Peter Kent writes:

By the time of his death ... Pius XI had managed to orchestrate a swelling chorus of Church protests against the racial legislation and the ties that bound Italy to Germany. He had single-mindedly continued to denounce the evils of the nazi regime at every possible opportunity and feared above all else the re-opening of the rift between Church and State in his beloved Italy. He had, however, few tangible successes. There had been little improvement in the position of the Church in Germany and there was growing hostility to the Church in Italy on the part of the fascist regime. Almost the only positive result of the last years of his pontificate was a closer relationship with the liberal democracies and yet, even this was seen by many as representing a highly partisan stance on the part of the Pope. In the age of appeasement, the pugnacious obstinancy of Pius XI was held to be contributing more to the polarization of Europe than to its pacification. These reservations about the wisdom of Pius XI's policies were held by his closest and most loyal collaborator, Cardinal Pacelli ... Yet the policies followed by Pius XII soon proved to be very different from those of Pius XI. At heart, Pacelli ... was an appeaser. Pius XII rejected his predecessor's combative stance against the nazi and fascist regimes in favour of a politically disinterested position from which the Pope could act as a mediator to ensure European peace. Only if the papacy had an open and friendly relationship with all the great powers, could the Pope use his influence for the resolution of conflicts and the avoidance of war.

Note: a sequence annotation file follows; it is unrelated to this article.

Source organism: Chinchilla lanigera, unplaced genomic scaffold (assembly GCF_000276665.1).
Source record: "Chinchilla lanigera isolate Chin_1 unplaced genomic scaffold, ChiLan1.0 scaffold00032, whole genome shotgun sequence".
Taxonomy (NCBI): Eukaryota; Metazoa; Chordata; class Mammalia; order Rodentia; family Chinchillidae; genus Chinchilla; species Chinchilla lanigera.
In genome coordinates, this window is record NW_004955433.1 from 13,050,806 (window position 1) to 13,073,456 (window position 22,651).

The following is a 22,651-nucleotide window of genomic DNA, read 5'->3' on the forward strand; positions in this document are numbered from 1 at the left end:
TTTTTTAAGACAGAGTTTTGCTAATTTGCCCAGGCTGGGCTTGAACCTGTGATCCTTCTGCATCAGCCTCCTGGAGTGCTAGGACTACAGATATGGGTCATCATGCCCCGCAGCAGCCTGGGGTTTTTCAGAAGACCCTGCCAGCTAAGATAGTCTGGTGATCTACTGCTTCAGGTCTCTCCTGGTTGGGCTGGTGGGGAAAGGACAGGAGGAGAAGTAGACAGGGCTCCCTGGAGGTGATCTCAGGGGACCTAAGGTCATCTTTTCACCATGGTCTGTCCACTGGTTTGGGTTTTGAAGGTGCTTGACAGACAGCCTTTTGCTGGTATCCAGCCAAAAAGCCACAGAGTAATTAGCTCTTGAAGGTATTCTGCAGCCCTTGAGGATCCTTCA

Humani Generis Unitas

The text of a possible encyclical Humani Generis Unitas, The Unity of the Human Society, that Pius XI commissioned to denounce racism in the USA, Europe and elsewhere, colonialism and the violent German nationalism was published by Georges Passelecq and Berard Suchecky under the title L'Encyclique Cachee De Pie XI[28]

Following Vatican custom, his successor Pope Pius XII, who according to the authors, was not aware of the text before the death of his predecessor,[29] chose not to publish this encyclical. However, his first encyclical Summi Pontificatus (12 October 1939), published after the beginning of World War II, has the identical title On the Unity of Human Society and uses many of the arguments of the text, avoiding all of the negative characterisation of the Jewish people and religion contained in the proposed text of the encyclical.[30] Summi Pontificatus sees Christianity being universalized and opposed to racial hostility and superiority. There are no real racial differences, because the human race forms a unity, because "one ancestor [God] made all nations to inhabit the whole earth".